If you go out in search of buffalo, do not forget these are wild critters weighing as much as 2,000 pounds. If you venture out on a photo safari, take a telephoto lens and keep your vehicle between yourself and the animals. In spite of their lumbering appearance, buffalo are fast; as Utah Division of Wildlife Resources (DWR) biologist Ron Hodson has noted, “When a buffalo appears to be ambling along, the truth is that a person would need to jog just to keep up.”

According to the DWR, Buffalo feed at dusk and dawn, and bed down in timber during the day. They are gregarious, typically traveling in small groups of half-a-dozen to as many as 100 animals. The breeding season takes place in July and August, at which time the smaller herds aggregate and bulls move around the herd bellowing and pawing at the dust. Not surprisingly, this is frequently the easiest time to locate the buffalo. Calves drop between April and July, with about 80 percent of the reproductive-aged cows giving birth to a single calf. Soon after birth, the tawny-colored calves join the herd. Their hair remains light-colored for about three months, when it begins to darken to the chocolate brown hue we associate with these animals.

The Henry Mountains herd is hunted, which has the effect of making the animals wary of human contact. Both the DWR’s Hodson and Dr. Robert Sigfrid, D.V.M., who formerly conducted blood testing on the bison, have described the wildness of this herd. As Sigfird put it, “Buffalo are elusive – not big, dumb beasts.” Others have described them as moving “like shadows” even through heavily timbered areas.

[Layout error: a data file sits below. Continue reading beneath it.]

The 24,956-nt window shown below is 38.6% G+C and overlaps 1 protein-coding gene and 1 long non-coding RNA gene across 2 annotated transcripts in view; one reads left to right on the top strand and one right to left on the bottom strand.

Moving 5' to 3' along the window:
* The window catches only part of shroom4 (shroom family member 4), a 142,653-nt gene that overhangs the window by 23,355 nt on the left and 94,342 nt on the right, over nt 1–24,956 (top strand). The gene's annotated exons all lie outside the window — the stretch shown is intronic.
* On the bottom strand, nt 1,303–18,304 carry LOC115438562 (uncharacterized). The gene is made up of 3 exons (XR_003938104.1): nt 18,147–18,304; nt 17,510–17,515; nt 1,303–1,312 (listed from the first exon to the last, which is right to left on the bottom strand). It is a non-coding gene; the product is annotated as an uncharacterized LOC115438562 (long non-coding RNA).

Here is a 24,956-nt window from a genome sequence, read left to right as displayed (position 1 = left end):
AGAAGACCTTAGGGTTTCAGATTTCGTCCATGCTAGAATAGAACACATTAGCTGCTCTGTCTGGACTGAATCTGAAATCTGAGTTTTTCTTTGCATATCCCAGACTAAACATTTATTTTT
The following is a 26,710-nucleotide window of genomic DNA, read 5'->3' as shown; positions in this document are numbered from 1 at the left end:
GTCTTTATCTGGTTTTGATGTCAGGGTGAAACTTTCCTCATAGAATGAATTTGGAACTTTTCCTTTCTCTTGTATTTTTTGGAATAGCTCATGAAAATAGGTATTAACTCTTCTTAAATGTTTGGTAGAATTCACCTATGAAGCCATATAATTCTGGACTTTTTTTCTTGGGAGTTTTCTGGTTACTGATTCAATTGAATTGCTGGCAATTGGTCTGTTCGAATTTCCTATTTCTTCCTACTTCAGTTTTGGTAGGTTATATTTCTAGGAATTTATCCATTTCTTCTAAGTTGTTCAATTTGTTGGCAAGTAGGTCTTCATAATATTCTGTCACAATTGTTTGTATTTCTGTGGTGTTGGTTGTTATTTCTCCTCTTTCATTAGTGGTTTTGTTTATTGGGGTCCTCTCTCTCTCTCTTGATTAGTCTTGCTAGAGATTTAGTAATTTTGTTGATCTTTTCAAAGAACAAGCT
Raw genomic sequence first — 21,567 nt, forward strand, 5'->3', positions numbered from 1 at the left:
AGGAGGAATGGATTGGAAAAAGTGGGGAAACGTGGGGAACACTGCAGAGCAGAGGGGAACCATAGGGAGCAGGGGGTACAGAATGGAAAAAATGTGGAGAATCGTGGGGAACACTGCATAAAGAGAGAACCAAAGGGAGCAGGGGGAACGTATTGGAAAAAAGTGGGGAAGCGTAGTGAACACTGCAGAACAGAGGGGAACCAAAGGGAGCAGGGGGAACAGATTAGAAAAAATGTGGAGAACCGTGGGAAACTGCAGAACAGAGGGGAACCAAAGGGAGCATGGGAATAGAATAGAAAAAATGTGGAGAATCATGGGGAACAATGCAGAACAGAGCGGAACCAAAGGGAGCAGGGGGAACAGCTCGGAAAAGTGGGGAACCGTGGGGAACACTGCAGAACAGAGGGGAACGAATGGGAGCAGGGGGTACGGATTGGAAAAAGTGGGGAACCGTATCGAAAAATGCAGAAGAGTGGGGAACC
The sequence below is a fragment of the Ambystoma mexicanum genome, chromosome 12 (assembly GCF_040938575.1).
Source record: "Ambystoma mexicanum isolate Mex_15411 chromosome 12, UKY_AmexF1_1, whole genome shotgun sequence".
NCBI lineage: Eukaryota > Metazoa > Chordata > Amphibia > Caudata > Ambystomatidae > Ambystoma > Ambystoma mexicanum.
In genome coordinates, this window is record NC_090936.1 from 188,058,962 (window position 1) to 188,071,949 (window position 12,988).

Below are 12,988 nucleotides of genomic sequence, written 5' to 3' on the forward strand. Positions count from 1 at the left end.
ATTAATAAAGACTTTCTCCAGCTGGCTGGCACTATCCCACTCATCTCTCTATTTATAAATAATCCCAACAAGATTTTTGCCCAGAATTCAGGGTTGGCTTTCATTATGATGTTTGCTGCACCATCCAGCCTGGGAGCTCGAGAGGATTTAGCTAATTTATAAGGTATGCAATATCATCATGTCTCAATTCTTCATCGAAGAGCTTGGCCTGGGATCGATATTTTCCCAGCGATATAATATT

One thing’s for certain—if you do spot one of the Henry Mountains buffalo, consider yourself fortunate; you’re viewing a living vestige of our nation’s wild past, even if they did take a circuitous route to get here, from Yellowstone to Robber’s Roost to the Burr Desert to their current home.

For information on where you might view the buffalo, visit the Entrada Institute Web site,

Where to View the Buffalo

The Henry Mountains Buffalo are peripatetic by nature. Experts say it’s not unheard of for them to span the entire length of the mountains—more than 20 miles—in a single day. Therefore, you’re far from assured of seeing them. However, a few guidelines can be made that will increase your chances of a successful photo safari.

The herd is generally found at higher elevations during the spring and summer and migrates to the lower reaches on the west side of the mountains during the winter and fall.

Therefore, the animals can sometimes be found in the following areas: in the winter try Swap Mesa on the south end of the range. In early spring, they are often reported at the Cave Flat-Airplane Springs area. By June, Star Flat and Burned Ridge are likely locales. In the fall, they travel back to Swap Mesa via the Horn, Tarantula Mesa and Cave Flat.

For more information, contact the BLM office in Hanksville, P.O. Box 99, Hanksville, Utah 84734, (435) 542-3461.